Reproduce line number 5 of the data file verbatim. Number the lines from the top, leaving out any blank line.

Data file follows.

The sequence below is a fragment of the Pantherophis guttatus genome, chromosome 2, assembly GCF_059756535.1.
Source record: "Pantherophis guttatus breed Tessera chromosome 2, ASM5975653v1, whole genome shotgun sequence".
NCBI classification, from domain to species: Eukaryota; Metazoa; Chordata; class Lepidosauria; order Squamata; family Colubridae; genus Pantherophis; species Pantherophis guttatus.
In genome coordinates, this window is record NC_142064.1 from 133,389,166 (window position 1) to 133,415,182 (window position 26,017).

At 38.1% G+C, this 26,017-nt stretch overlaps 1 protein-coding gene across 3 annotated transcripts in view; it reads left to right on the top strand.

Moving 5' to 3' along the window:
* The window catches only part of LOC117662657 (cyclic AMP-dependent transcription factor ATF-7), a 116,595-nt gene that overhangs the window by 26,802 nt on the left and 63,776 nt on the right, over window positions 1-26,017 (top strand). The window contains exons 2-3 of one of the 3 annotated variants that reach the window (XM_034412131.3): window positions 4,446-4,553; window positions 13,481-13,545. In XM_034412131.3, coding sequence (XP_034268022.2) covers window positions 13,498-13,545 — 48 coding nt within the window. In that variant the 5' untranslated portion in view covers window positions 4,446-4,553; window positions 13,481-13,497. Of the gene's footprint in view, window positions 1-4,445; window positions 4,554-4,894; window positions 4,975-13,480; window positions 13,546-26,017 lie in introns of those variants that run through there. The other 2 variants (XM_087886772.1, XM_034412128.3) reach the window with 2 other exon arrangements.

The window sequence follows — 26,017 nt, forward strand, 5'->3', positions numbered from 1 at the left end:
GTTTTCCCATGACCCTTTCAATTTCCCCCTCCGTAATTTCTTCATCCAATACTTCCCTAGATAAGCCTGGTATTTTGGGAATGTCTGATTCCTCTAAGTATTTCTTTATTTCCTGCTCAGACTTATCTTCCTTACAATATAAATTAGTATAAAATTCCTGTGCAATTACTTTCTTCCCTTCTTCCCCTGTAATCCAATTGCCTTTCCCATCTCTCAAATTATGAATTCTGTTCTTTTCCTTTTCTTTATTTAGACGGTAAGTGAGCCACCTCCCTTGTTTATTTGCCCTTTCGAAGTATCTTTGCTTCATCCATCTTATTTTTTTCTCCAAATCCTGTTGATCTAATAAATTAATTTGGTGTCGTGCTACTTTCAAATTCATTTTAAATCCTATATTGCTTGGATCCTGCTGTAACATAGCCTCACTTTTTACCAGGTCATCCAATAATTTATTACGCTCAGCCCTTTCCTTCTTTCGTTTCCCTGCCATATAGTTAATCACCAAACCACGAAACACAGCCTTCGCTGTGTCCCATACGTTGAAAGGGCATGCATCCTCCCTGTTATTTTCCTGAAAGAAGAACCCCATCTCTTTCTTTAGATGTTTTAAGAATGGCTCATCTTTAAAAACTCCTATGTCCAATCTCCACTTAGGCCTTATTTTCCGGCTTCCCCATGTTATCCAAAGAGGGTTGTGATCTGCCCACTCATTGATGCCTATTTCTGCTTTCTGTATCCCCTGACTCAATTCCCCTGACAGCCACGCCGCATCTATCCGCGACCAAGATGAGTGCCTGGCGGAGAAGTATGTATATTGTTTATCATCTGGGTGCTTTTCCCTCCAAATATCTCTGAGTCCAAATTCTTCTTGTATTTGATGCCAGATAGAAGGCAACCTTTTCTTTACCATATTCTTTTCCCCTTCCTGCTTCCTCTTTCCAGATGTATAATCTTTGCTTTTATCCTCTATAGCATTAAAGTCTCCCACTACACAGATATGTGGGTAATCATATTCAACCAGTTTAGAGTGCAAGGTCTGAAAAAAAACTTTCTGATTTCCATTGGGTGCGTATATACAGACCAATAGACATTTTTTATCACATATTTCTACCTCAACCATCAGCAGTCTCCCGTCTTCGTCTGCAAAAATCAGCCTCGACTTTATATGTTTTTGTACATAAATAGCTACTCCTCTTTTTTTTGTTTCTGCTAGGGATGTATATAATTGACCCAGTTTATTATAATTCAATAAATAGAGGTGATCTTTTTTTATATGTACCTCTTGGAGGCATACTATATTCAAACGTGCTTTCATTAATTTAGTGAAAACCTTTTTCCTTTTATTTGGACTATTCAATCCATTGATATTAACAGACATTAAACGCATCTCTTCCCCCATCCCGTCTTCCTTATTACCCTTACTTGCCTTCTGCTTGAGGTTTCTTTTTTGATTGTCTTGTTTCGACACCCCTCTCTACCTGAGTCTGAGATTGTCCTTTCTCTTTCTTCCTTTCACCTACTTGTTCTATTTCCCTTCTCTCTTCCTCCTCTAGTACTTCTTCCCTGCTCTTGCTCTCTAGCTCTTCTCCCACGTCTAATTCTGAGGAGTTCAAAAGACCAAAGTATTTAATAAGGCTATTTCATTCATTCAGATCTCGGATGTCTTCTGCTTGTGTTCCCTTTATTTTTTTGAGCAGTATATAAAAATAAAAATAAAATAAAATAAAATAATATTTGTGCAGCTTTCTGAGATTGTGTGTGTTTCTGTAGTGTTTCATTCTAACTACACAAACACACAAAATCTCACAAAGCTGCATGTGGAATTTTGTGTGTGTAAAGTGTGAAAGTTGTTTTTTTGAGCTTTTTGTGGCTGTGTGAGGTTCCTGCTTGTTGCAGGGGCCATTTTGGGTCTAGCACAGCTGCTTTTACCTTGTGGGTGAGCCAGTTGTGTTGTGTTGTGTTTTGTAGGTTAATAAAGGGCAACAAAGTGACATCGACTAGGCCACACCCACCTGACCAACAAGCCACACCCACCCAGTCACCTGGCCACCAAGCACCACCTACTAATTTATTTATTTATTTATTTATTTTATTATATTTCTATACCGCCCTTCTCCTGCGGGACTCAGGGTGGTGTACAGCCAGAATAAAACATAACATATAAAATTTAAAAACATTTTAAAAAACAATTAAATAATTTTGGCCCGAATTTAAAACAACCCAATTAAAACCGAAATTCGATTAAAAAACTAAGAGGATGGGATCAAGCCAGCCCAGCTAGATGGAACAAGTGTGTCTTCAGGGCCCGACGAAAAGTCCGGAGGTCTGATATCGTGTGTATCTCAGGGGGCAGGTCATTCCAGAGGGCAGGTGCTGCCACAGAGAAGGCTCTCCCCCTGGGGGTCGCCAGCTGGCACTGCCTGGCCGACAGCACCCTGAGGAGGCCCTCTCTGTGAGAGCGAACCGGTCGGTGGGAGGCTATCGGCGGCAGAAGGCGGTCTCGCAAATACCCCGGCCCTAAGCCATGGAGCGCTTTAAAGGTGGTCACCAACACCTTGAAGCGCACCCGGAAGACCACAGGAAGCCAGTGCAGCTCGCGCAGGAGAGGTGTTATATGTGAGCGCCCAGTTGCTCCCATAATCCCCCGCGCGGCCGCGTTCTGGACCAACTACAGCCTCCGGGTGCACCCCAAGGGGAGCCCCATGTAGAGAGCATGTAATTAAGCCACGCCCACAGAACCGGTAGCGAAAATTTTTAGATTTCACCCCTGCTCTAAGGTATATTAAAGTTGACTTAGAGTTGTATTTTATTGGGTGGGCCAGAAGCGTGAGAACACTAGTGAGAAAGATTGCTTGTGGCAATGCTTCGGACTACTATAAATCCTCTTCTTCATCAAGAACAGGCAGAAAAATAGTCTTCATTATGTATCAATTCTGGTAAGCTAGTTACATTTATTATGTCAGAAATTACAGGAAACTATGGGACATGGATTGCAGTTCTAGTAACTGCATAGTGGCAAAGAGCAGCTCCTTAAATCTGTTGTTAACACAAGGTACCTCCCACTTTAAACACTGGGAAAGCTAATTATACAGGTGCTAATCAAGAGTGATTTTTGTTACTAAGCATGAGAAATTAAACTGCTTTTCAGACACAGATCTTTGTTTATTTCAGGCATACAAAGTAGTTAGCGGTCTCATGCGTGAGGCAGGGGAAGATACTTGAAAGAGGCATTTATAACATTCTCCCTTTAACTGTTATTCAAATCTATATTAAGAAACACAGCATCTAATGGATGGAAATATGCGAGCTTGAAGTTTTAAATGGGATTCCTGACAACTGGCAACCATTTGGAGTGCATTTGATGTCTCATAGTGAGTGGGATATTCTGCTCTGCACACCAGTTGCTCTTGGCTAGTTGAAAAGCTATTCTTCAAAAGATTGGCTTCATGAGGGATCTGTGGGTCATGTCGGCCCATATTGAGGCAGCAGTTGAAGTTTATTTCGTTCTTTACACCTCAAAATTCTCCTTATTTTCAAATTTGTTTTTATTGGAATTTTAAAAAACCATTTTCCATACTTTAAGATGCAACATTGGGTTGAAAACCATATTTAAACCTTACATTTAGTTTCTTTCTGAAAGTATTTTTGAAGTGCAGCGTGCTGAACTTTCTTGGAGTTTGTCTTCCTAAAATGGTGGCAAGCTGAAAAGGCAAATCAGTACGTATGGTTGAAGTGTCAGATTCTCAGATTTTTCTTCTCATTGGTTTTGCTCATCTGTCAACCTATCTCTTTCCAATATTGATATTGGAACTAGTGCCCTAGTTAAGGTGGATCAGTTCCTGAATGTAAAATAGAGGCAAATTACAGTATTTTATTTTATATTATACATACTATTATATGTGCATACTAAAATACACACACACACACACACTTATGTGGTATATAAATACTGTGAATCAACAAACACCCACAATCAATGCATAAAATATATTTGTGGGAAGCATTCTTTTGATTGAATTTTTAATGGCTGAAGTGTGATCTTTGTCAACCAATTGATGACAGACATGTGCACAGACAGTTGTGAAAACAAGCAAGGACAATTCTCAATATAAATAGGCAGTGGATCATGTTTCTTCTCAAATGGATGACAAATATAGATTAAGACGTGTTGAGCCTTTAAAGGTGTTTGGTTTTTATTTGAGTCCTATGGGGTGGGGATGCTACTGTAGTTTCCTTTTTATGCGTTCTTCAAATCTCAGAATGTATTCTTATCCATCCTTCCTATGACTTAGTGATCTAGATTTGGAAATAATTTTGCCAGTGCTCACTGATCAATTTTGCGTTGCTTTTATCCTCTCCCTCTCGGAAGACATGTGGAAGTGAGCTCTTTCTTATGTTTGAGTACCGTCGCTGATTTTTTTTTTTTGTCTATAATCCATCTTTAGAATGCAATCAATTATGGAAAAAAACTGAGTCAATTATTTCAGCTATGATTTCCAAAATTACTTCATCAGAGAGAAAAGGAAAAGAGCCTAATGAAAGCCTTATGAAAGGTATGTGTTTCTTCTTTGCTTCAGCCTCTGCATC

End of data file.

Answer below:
At 38.1% G+C, this 26,017-nt stretch overlaps 1 protein-coding gene across 3 annotated transcripts in view; it reads left to right on the top strand.